Baltimore Public-Housing Tenants Begin a Rent Strike
BALTIMORE (AP) _ Desiree Hilton is fed up. Her 3-year-old was burned on an exposed pipe, a rat tried to squeeze through a hole above her toilet and big chunks of plaster are falling from the bathroom ceiling.
″It is cold, never any heat. I got a busted pipe and water coming up through the floor,″ Ms. Hilton, 21, said of her $89-a-month apartment in a housing project. ″The drug dealers, they have taken over the building.″
She and 66 other families at the Lexington Terrace high-rise complex in west Baltimore have launched a rent strike to force the city to fix their homes.
They began withholding their rent earlier this month despite a city promise to find them someplace else to live.
″We’ve been told a lot of things before,″ said Lorraine Ledbetter, president of the tenants council. ″This is some insurance to get them to do what they say.″
Baltimore’s public housing high-rises have an 18 percent vacancy rate because conditions are so bad that some poor people refuse to live in them. Meanwhile, there are 26,800 families waiting for public housing.
Nowhere are the problems more apparent than at Lexington Terrace, one of 18 public housing high-rises.
″The plaster over my bathroom tub, all of that is falling, it is coming apart and peeling. ... There’s brown sewage coming down my wall,″ said Brenda Thomas, 38, who was paying $79 for a three-bedroom apartment until she decided to join other strikers in the 11-story building.
Heating problems have forced Ms. Thomas to use her oven to warm the apartment, causing her walls to sweat and mildew.
Mayor Kurt Schmoke promised to spend $2.5 million to renovate the 110-unit building after spending part of the night at Lexington Terrace on Jan. 29. He blamed maintenance problems on drug dealers who won’t let city workers in the buildings. Engineers are now deciding whether the building, built in the late 1950s, should be torn down.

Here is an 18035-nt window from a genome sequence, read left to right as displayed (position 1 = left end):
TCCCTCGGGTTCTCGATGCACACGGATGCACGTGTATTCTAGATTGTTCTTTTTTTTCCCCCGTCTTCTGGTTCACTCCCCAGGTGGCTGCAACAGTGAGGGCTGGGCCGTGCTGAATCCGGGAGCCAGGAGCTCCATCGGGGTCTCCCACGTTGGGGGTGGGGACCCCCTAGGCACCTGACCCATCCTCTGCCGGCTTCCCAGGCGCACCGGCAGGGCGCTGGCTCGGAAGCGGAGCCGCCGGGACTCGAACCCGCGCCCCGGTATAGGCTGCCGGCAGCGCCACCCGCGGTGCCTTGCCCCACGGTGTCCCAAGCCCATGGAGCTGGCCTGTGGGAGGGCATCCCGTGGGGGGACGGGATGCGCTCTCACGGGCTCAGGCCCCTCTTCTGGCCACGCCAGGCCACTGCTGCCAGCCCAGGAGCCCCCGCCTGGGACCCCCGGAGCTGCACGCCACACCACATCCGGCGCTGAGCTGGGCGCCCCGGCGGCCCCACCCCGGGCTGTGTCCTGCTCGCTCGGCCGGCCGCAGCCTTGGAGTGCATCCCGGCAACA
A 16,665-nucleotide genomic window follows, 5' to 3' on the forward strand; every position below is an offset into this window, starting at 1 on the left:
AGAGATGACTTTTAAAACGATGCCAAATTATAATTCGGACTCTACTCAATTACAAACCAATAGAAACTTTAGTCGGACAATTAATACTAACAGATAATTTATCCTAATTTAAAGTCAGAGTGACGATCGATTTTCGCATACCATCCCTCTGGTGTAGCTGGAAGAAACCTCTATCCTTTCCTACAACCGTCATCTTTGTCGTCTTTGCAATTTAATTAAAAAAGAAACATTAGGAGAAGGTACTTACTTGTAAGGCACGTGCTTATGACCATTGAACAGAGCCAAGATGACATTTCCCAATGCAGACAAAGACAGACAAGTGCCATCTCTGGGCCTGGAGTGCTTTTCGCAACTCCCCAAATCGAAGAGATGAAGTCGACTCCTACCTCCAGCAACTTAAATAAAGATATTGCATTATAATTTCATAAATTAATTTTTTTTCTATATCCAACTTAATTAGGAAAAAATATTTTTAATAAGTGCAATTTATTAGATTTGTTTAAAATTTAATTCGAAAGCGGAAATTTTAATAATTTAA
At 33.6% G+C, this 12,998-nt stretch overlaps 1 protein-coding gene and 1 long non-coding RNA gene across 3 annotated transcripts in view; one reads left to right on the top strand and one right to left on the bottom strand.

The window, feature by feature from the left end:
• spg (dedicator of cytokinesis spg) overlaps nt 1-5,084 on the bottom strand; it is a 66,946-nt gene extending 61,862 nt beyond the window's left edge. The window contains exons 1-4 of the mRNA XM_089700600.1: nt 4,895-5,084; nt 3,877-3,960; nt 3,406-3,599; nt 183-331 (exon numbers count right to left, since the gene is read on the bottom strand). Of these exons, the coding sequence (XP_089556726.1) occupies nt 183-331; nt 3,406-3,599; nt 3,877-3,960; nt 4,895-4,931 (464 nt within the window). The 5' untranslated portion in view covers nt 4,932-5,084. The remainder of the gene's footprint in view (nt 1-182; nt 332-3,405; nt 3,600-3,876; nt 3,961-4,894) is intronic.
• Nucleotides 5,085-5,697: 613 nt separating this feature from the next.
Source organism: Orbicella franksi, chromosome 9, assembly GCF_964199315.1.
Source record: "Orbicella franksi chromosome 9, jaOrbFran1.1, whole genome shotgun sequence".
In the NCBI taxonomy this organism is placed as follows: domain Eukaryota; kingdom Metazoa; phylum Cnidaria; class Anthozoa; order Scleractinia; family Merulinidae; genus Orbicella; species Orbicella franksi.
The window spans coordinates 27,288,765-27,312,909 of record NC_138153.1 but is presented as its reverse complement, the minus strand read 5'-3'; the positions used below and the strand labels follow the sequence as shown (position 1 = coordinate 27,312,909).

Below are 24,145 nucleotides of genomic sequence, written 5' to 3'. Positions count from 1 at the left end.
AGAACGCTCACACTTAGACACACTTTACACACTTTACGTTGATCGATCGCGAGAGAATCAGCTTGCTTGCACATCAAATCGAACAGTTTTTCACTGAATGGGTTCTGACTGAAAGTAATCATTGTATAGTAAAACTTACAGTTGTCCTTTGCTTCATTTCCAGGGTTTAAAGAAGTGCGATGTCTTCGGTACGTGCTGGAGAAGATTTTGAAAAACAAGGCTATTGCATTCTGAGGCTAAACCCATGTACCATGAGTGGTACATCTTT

Robert W. Hearn stepped down Monday as city housing commissioner and was reassigned to another post in the Schmoke administration.
Several City Council members had called for Hearn’s resignation after it was reported that about $42 million in federal development money had not been spent by the city even though housing projects needed extensive repairs.
Schmoke and Hearn blamed federal over-regulation for problems at Lexington Terrace and other projects. They said red tape prevented the city from building low-rise housing more suitable for families and renovating vacant rowhouses.
In 1989, city officials came up with a plan to tear down five high-rises at the Lafayette Courts housing project and build low-rise housing.
Schmoke discussed the project with the regional Housing and Urban Development office in Philadelphia and with former HUD Secretary Jack Kemp. But the city said it was unable to convince HUD that it was a good idea.
″In the meantime we didn’t want to use that money to renovate housing that we knew would be in the same situation in five years,″ said Clint Coleman, the mayor’s spokesman.
Bill Tamburrino, director of HUD’s public housing division in Baltimore, said the plan had its merits, but the city never submitted a formal application.
HUD Secretary Henry Cisneros discovered an unspent $11.1 billion when he took under the Clinton administration, including Baltimore’s $42 million. More than half of the money is earmarked for renovating public housing.
Cisneros toured Lexington Terrace with Schmoke earlier this month and said he would do what he can to allow more flexible use of HUD money.
In the meantime, the Lexington Terrace tenants wait for their day in court.
The striking tenants have placed $6,800 in rent money in escrow accounts and are being represented for free by 15 law students at the University of Baltimore.
″We wanted to help the tenants because their rent strike was not going to be legal and they would get evicted, letting the Housing Authority off the hook,″ said Marla Hollandsworth, a law professor.